October 16, 2012

Meal planning cuts time and waste, boosts nutrition


---- — The fall season seems to feel rushed after the “lazy days” of summer. 

Not only is it dark well before bedtime, often there are after-school activities, homework assignments and evening work meetings that get put off during the vacation season. Fall is a busy time, but that should not be an excuse to eat unhealthy dinners. Doing a little menu planning can really help you incorporate nutrition into dinner and can actually save you time and money.


If you’re new to menu planning, you should choose a format or style that most fits your needs and personality. 

In the beginning, choose one meal to plan for the week, usually dinner. Some people enjoy a chart-style menu planner, which you can fill in by hand or enter on an electronic device. If you are like me — a lot less organized — you can jot ideas down on your grocery list. 

I think the reason people do not use a menu more often is because they feel tied down to the chart, day by day. Do not forget that it is your menu; make it work for you. I like a random list, so as the week gets started, I can loosely plan quick meals for busy days and fill in the longer meals when I will be home earlier or have more prep time in the morning or the night before. 

As you start, take a look at what you already have in the refrigerator, cupboards and freezer. There is no point in saving all 10 boxes of spaghetti; plan a meal around it. Reducing waste will help keep your food-storage areas tidy and save you some money each week.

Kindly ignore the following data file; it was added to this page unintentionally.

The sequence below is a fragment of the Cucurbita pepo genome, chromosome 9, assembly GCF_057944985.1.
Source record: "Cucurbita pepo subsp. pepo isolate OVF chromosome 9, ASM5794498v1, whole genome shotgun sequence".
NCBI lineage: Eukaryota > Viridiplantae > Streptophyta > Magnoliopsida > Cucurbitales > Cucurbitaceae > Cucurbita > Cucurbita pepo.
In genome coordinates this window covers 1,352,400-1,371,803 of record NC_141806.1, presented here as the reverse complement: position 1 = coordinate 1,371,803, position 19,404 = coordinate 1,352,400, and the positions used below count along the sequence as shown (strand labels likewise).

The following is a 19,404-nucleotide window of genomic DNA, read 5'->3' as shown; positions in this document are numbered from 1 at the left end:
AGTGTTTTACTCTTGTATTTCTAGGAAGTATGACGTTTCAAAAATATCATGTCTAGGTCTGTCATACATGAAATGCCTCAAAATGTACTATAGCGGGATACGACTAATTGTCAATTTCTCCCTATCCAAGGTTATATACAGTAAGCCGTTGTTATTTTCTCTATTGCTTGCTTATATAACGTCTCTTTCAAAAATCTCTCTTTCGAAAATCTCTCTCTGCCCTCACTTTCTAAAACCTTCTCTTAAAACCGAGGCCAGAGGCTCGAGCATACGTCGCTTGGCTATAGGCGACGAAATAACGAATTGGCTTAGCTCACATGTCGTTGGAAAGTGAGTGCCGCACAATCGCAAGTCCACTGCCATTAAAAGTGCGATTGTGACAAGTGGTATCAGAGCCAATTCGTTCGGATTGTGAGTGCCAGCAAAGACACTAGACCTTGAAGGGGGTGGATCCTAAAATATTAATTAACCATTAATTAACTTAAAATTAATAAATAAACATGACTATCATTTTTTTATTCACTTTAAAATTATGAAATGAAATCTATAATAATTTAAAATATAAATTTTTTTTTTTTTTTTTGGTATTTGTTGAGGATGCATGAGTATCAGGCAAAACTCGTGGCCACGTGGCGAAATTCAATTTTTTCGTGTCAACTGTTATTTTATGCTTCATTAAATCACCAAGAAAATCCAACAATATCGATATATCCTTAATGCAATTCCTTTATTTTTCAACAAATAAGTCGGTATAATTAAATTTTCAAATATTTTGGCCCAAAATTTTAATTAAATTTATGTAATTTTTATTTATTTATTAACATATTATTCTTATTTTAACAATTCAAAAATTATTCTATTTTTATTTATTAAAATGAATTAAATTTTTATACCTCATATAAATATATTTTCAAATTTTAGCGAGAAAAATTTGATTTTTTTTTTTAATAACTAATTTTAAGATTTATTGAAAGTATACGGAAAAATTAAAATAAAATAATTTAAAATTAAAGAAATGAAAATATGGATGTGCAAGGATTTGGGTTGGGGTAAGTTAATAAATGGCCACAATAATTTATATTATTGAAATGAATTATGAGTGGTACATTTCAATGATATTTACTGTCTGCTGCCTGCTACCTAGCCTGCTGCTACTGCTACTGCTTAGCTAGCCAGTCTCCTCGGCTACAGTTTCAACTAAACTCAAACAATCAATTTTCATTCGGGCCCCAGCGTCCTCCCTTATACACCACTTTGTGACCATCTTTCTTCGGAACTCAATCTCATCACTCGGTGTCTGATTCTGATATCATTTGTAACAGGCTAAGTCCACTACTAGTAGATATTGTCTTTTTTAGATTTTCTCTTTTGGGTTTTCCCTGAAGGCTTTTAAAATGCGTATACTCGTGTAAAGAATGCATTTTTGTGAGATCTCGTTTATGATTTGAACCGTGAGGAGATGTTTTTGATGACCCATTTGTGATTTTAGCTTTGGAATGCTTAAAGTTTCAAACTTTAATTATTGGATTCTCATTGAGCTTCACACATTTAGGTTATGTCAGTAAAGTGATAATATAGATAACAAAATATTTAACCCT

Consider the plate method when filling out your meal. Ideally, one half of your plate should be vegetables or fruits, so they should be included in every meal. Quick sides, like salads or frozen vegetables that can be quickly reheated, are great ways to fill in your plate. Make a grocery list based on your menu, so you are sure to have everything you need to prepare it.


If you have any picky eaters, or anyone who is often “not in the mood for that,” plan your meals when they can contribute. As a general rule of thumb, everyone should be eating the same meal unless an individual has a food allergy or sensitivity. That said, try to include one food that you know the picky eater will like. Even if that person is really eating only applesauce for dinner while everyone else is eating pork chops and roasted root vegetables, they will not starve. They may even be hungry or bored enough to be tempted into a few bites of the other dishes offered. Though I cannot guarantee that the dinner complaints will go away, allowing the family to have some control over the menu at least takes some of the blame off of the cook. 

This is really where the time savings comes in. No more taking inventory of your cupboards and surveying the family on a nightly basis. You also save time where it counts. After a busy day at work and school with a hungry family waiting, taking your time is not really an option. If you know what is on the menu, you could do at least some of the prep work the night before, such as ready a casserole for the oven.

If you do not already plan menus, I urge you to try it. Making the menu takes less time than the minutes wasted nightly on the “What’s for dinner?” debate. You can decrease your dependency on take-out and frozen meals (although you can include them on your plan occasionally) and eat healthier by including more vegetables. You can easily reduce waste, make fewer trips to the grocery store and reduce costs by using foods on sale. And, most importantly, having a plan can make the rushed evening hours feel smoother.

Jordy Kivett is a nutrition educator at Cornell Cooperative Extension in Clinton County. For more information, contact her at 561-7450